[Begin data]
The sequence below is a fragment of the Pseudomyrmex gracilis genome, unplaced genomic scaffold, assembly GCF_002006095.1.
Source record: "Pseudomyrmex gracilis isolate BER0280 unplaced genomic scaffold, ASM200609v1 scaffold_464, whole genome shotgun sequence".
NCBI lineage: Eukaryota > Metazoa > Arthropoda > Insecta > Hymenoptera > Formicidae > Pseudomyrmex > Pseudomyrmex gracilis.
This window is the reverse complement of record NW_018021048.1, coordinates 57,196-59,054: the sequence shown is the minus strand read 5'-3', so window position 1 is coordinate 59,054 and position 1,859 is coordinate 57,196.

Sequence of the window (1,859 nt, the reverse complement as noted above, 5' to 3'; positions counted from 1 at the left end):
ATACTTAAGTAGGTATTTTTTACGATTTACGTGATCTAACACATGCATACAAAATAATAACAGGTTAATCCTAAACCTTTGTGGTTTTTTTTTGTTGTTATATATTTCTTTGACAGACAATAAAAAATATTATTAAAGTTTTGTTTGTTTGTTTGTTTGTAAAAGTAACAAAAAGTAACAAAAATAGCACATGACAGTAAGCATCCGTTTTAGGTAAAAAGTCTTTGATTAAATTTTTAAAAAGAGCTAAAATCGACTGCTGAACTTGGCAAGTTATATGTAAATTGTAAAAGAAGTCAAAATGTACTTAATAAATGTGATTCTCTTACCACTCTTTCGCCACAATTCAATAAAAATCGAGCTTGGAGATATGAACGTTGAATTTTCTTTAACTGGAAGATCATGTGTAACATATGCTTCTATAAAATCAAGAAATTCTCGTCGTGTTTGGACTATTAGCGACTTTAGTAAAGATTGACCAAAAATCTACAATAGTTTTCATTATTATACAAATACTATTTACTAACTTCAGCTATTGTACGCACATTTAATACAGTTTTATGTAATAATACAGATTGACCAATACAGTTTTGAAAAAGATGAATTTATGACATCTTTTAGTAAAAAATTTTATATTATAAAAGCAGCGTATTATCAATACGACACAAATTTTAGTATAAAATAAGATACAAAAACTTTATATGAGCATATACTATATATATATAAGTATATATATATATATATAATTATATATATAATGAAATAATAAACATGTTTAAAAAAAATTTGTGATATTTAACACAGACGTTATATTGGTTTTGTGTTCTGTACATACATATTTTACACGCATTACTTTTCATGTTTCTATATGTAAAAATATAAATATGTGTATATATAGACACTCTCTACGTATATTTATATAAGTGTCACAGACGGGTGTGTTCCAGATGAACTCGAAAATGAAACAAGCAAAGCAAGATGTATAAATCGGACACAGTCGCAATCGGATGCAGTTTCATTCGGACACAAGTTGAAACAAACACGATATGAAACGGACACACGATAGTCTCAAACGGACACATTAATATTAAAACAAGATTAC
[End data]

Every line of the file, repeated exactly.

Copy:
The sequence below is a fragment of the Pseudomyrmex gracilis genome, unplaced genomic scaffold, assembly GCF_002006095.1.
Source record: "Pseudomyrmex gracilis isolate BER0280 unplaced genomic scaffold, ASM200609v1 scaffold_464, whole genome shotgun sequence".
NCBI lineage: Eukaryota > Metazoa > Arthropoda > Insecta > Hymenoptera > Formicidae > Pseudomyrmex > Pseudomyrmex gracilis.
This window is the reverse complement of record NW_018021048.1, coordinates 57,196-59,054: the sequence shown is the minus strand read 5'-3', so window position 1 is coordinate 59,054 and position 1,859 is coordinate 57,196.

Sequence of the window (1,859 nt, the reverse complement as noted above, 5' to 3'; positions counted from 1 at the left end):
ATACTTAAGTAGGTATTTTTTACGATTTACGTGATCTAACACATGCATACAAAATAATAACAGGTTAATCCTAAACCTTTGTGGTTTTTTTTTGTTGTTATATATTTCTTTGACAGACAATAAAAAATATTATTAAAGTTTTGTTTGTTTGTTTGTTTGTAAAAGTAACAAAAAGTAACAAAAATAGCACATGACAGTAAGCATCCGTTTTAGGTAAAAAGTCTTTGATTAAATTTTTAAAAAGAGCTAAAATCGACTGCTGAACTTGGCAAGTTATATGTAAATTGTAAAAGAAGTCAAAATGTACTTAATAAATGTGATTCTCTTACCACTCTTTCGCCACAATTCAATAAAAATCGAGCTTGGAGATATGAACGTTGAATTTTCTTTAACTGGAAGATCATGTGTAACATATGCTTCTATAAAATCAAGAAATTCTCGTCGTGTTTGGACTATTAGCGACTTTAGTAAAGATTGACCAAAAATCTACAATAGTTTTCATTATTATACAAATACTATTTACTAACTTCAGCTATTGTACGCACATTTAATACAGTTTTATGTAATAATACAGATTGACCAATACAGTTTTGAAAAAGATGAATTTATGACATCTTTTAGTAAAAAATTTTATATTATAAAAGCAGCGTATTATCAATACGACACAAATTTTAGTATAAAATAAGATACAAAAACTTTATATGAGCATATACTATATATATATAAGTATATATATATATATATAATTATATATATAATGAAATAATAAACATGTTTAAAAAAAATTTGTGATATTTAACACAGACGTTATATTGGTTTTGTGTTCTGTACATACATATTTTACACGCATTACTTTTCATGTTTCTATATGTAAAAATATAAATATGTGTATATATAGACACTCTCTACGTATATTTATATAAGTGTCACAGACGGGTGTGTTCCAGATGAACTCGAAAATGAAACAAGCAAAGCAAGATGTATAAATCGGACACAGTCGCAATCGGATGCAGTTTCATTCGGACACAAGTTGAAACAAACACGATATGAAACGGACACACGATAGTCTCAAACGGACACATTAATATTAAAACAAGATTAC